Google bots process JS differently than a non-JS page. Bots process them in three phases, namely crawling, indexing, and rendering. These phases can be easily understood thanks to the graphic from Google Developers below:
This phase is about the discoverability of your content. It’s a complicated process, involving subprocesses, namely seed sets, crawl queuing and scheduling, URL importance, and others.
To begin with, Google’s bots queue the pages for crawling and rendering. The bots use the parsing module to fetch pages, follow links on the pages, and render until a point when the pages are indexed. The module not only renders pages but also analyzes the source code and extracts the URLs in the <a href=”…”> snippets.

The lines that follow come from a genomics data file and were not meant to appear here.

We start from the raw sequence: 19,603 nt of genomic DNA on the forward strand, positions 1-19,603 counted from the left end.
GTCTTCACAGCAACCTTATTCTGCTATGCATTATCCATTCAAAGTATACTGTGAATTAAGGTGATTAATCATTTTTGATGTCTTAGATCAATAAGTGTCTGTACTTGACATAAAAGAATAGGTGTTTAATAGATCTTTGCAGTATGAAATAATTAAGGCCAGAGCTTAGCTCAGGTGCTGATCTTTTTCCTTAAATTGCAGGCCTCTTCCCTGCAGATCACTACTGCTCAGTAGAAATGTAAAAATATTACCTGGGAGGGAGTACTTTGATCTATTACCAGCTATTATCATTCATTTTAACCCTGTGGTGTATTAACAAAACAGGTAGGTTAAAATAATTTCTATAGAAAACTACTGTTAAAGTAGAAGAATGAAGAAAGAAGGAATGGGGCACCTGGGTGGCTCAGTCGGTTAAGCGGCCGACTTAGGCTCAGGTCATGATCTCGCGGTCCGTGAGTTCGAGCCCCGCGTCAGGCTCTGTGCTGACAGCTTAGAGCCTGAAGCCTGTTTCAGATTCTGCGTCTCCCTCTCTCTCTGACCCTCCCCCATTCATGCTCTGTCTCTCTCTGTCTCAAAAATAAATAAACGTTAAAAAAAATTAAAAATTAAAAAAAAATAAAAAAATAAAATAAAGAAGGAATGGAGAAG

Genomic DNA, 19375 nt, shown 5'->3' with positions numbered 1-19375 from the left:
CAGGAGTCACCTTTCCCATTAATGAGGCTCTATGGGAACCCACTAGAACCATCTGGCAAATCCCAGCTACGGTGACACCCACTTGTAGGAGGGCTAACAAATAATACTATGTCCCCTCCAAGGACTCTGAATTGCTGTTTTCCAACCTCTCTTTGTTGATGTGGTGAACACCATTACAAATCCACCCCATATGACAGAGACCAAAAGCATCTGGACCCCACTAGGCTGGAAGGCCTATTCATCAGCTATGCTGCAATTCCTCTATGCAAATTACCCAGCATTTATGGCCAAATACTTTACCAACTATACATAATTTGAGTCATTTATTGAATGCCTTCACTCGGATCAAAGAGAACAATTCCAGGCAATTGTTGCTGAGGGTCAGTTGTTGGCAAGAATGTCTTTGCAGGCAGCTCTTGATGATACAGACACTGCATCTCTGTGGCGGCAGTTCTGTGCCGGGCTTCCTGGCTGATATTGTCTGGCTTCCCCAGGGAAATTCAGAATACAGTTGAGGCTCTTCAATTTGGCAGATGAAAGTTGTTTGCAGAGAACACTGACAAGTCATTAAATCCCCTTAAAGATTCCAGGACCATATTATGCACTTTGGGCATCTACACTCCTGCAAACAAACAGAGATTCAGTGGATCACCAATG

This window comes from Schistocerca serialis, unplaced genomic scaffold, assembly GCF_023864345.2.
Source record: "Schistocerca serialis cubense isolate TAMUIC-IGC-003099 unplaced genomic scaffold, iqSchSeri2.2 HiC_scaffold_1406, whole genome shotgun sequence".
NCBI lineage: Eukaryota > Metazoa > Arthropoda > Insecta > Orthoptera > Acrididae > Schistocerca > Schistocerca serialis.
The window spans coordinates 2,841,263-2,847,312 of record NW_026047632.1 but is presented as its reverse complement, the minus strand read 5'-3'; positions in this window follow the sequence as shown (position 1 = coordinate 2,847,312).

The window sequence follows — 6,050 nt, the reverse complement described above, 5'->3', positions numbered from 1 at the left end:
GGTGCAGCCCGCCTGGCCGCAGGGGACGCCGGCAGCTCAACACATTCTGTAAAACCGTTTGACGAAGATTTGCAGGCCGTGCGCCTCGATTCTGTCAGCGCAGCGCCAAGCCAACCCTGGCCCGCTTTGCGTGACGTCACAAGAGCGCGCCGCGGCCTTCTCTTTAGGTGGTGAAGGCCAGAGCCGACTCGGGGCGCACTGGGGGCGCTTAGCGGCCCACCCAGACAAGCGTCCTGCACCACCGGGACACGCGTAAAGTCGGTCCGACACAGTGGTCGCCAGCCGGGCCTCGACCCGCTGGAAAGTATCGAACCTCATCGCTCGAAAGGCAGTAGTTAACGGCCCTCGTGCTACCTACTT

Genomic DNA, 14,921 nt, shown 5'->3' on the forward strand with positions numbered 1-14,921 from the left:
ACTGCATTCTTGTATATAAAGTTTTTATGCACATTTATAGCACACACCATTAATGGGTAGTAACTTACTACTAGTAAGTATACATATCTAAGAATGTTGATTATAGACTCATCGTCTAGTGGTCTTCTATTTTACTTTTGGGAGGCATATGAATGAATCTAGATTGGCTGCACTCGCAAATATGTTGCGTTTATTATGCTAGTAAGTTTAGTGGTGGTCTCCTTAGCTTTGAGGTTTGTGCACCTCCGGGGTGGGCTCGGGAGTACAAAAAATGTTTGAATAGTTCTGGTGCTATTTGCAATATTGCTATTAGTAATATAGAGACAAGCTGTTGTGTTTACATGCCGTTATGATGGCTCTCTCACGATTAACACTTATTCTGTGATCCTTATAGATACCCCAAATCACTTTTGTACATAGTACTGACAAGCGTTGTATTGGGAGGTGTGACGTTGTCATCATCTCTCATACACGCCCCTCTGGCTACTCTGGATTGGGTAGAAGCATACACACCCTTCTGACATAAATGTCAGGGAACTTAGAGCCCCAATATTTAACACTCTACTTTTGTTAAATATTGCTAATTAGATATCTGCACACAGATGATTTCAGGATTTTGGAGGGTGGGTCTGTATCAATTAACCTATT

The bots check the robots.txt file to see whether or not crawling is allowed. If the URL is marked disallowed, the bots skip it. Therefore, it’s critical to check the robots.txt file to avoid errors.
The process of displaying the content, templates, and other features of a site to the user is called rendering. There is server-side rendering and client-side rendering.
Server-side rendering (SSR)
As the name suggests, in this type of rendering the pages are populated on the server. Each time the site is accessed, the page is rendered on the server and sent to the browser.
In other words, when a user or bot accesses the site, they receive the content as HTML markup. This usually helps the SEO as Google doesn’t have to render the JS separately to access the content. SSR is the traditional rendering method and may prove to be costly when it comes to the bandwidth.